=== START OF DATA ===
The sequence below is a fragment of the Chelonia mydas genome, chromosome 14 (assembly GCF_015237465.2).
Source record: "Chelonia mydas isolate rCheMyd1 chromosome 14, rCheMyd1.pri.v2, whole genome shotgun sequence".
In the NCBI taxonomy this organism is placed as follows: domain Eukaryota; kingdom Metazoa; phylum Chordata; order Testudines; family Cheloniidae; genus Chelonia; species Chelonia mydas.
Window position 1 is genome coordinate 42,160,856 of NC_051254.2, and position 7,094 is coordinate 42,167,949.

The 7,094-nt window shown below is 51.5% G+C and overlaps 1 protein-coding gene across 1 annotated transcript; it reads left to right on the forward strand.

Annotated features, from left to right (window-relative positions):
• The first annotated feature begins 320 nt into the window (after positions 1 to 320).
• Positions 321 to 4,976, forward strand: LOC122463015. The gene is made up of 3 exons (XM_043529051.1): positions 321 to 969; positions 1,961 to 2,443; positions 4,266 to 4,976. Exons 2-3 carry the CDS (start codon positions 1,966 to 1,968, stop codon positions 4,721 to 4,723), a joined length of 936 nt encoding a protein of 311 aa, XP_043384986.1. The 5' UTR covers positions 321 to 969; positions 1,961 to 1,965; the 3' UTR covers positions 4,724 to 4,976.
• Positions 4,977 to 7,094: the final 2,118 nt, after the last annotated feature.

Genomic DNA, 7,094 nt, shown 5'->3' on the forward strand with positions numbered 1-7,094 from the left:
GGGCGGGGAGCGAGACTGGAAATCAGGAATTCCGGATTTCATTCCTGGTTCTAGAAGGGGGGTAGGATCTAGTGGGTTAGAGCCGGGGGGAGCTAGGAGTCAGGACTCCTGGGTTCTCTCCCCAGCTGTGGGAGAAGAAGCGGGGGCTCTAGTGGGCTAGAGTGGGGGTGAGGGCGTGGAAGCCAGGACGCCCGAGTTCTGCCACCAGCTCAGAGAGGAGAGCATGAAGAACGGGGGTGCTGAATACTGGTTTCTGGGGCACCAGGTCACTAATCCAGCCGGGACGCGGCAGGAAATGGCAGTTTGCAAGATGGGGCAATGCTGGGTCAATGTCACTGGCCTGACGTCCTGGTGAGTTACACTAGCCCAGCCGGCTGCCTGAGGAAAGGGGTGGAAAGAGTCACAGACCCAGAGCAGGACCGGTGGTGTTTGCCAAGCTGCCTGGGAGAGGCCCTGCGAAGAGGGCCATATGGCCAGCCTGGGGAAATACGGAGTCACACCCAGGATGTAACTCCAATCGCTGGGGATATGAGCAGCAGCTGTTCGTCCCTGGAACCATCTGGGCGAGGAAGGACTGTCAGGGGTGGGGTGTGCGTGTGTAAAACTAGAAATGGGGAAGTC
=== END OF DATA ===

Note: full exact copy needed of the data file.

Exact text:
The sequence below is a fragment of the Chelonia mydas genome, chromosome 14 (assembly GCF_015237465.2).
Source record: "Chelonia mydas isolate rCheMyd1 chromosome 14, rCheMyd1.pri.v2, whole genome shotgun sequence".
In the NCBI taxonomy this organism is placed as follows: domain Eukaryota; kingdom Metazoa; phylum Chordata; order Testudines; family Cheloniidae; genus Chelonia; species Chelonia mydas.
Window position 1 is genome coordinate 42,160,856 of NC_051254.2, and position 7,094 is coordinate 42,167,949.

The 7,094-nt window shown below is 51.5% G+C and overlaps 1 protein-coding gene across 1 annotated transcript; it reads left to right on the forward strand.

Annotated features, from left to right (window-relative positions):
• The first annotated feature begins 320 nt into the window (after positions 1 to 320).
• Positions 321 to 4,976, forward strand: LOC122463015. The gene is made up of 3 exons (XM_043529051.1): positions 321 to 969; positions 1,961 to 2,443; positions 4,266 to 4,976. Exons 2-3 carry the CDS (start codon positions 1,966 to 1,968, stop codon positions 4,721 to 4,723), a joined length of 936 nt encoding a protein of 311 aa, XP_043384986.1. The 5' UTR covers positions 321 to 969; positions 1,961 to 1,965; the 3' UTR covers positions 4,724 to 4,976.
• Positions 4,977 to 7,094: the final 2,118 nt, after the last annotated feature.

Genomic DNA, 7,094 nt, shown 5'->3' on the forward strand with positions numbered 1-7,094 from the left:
GGGCGGGGAGCGAGACTGGAAATCAGGAATTCCGGATTTCATTCCTGGTTCTAGAAGGGGGGTAGGATCTAGTGGGTTAGAGCCGGGGGGAGCTAGGAGTCAGGACTCCTGGGTTCTCTCCCCAGCTGTGGGAGAAGAAGCGGGGGCTCTAGTGGGCTAGAGTGGGGGTGAGGGCGTGGAAGCCAGGACGCCCGAGTTCTGCCACCAGCTCAGAGAGGAGAGCATGAAGAACGGGGGTGCTGAATACTGGTTTCTGGGGCACCAGGTCACTAATCCAGCCGGGACGCGGCAGGAAATGGCAGTTTGCAAGATGGGGCAATGCTGGGTCAATGTCACTGGCCTGACGTCCTGGTGAGTTACACTAGCCCAGCCGGCTGCCTGAGGAAAGGGGTGGAAAGAGTCACAGACCCAGAGCAGGACCGGTGGTGTTTGCCAAGCTGCCTGGGAGAGGCCCTGCGAAGAGGGCCATATGGCCAGCCTGGGGAAATACGGAGTCACACCCAGGATGTAACTCCAATCGCTGGGGATATGAGCAGCAGCTGTTCGTCCCTGGAACCATCTGGGCGAGGAAGGACTGTCAGGGGTGGGGTGTGCGTGTGTAAAACTAGAAATGGGGAAGTC